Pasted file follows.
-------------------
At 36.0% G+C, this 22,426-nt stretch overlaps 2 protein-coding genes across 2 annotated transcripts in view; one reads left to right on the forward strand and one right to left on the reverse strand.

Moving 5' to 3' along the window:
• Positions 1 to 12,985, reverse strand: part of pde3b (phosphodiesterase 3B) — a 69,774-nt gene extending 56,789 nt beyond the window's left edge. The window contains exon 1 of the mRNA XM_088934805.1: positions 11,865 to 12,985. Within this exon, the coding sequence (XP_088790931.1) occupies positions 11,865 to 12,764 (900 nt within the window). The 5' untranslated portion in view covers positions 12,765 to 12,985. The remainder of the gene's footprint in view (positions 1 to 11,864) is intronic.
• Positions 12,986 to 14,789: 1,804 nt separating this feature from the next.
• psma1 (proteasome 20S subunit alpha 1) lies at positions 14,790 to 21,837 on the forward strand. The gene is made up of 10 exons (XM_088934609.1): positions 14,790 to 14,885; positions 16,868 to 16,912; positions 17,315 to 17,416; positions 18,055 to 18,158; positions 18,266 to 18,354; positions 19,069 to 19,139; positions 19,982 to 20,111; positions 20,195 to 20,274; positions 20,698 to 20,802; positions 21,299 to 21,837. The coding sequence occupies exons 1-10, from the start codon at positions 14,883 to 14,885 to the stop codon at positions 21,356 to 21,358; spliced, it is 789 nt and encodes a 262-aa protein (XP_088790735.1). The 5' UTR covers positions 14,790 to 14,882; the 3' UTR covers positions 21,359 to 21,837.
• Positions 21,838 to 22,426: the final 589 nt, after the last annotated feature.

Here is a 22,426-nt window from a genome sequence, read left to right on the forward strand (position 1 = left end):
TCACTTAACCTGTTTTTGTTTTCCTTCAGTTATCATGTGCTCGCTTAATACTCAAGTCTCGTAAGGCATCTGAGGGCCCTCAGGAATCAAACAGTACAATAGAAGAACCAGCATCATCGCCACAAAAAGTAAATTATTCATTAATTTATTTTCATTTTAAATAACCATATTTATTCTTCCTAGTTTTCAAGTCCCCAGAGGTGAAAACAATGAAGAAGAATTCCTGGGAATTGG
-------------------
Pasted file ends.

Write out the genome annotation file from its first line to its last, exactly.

At 36.0% G+C, this 22,426-nt stretch overlaps 2 protein-coding genes across 2 annotated transcripts in view; one reads left to right on the forward strand and one right to left on the reverse strand.

Moving 5' to 3' along the window:
• Positions 1 to 12,985, reverse strand: part of pde3b (phosphodiesterase 3B) — a 69,774-nt gene extending 56,789 nt beyond the window's left edge. The window contains exon 1 of the mRNA XM_088934805.1: positions 11,865 to 12,985. Within this exon, the coding sequence (XP_088790931.1) occupies positions 11,865 to 12,764 (900 nt within the window). The 5' untranslated portion in view covers positions 12,765 to 12,985. The remainder of the gene's footprint in view (positions 1 to 11,864) is intronic.
• Positions 12,986 to 14,789: 1,804 nt separating this feature from the next.
• psma1 (proteasome 20S subunit alpha 1) lies at positions 14,790 to 21,837 on the forward strand. The gene is made up of 10 exons (XM_088934609.1): positions 14,790 to 14,885; positions 16,868 to 16,912; positions 17,315 to 17,416; positions 18,055 to 18,158; positions 18,266 to 18,354; positions 19,069 to 19,139; positions 19,982 to 20,111; positions 20,195 to 20,274; positions 20,698 to 20,802; positions 21,299 to 21,837. The coding sequence occupies exons 1-10, from the start codon at positions 14,883 to 14,885 to the stop codon at positions 21,356 to 21,358; spliced, it is 789 nt and encodes a 262-aa protein (XP_088790735.1). The 5' UTR covers positions 14,790 to 14,882; the 3' UTR covers positions 21,359 to 21,837.
• Positions 21,838 to 22,426: the final 589 nt, after the last annotated feature.

Here is a 22,426-nt window from a genome sequence, read left to right on the forward strand (position 1 = left end):
TCACTTAACCTGTTTTTGTTTTCCTTCAGTTATCATGTGCTCGCTTAATACTCAAGTCTCGTAAGGCATCTGAGGGCCCTCAGGAATCAAACAGTACAATAGAAGAACCAGCATCATCGCCACAAAAAGTAAATTATTCATTAATTTATTTTCATTTTAAATAACCATATTTATTCTTCCTAGTTTTCAAGTCCCCAGAGGTGAAAACAATGAAGAAGAATTCCTGGGAATTGG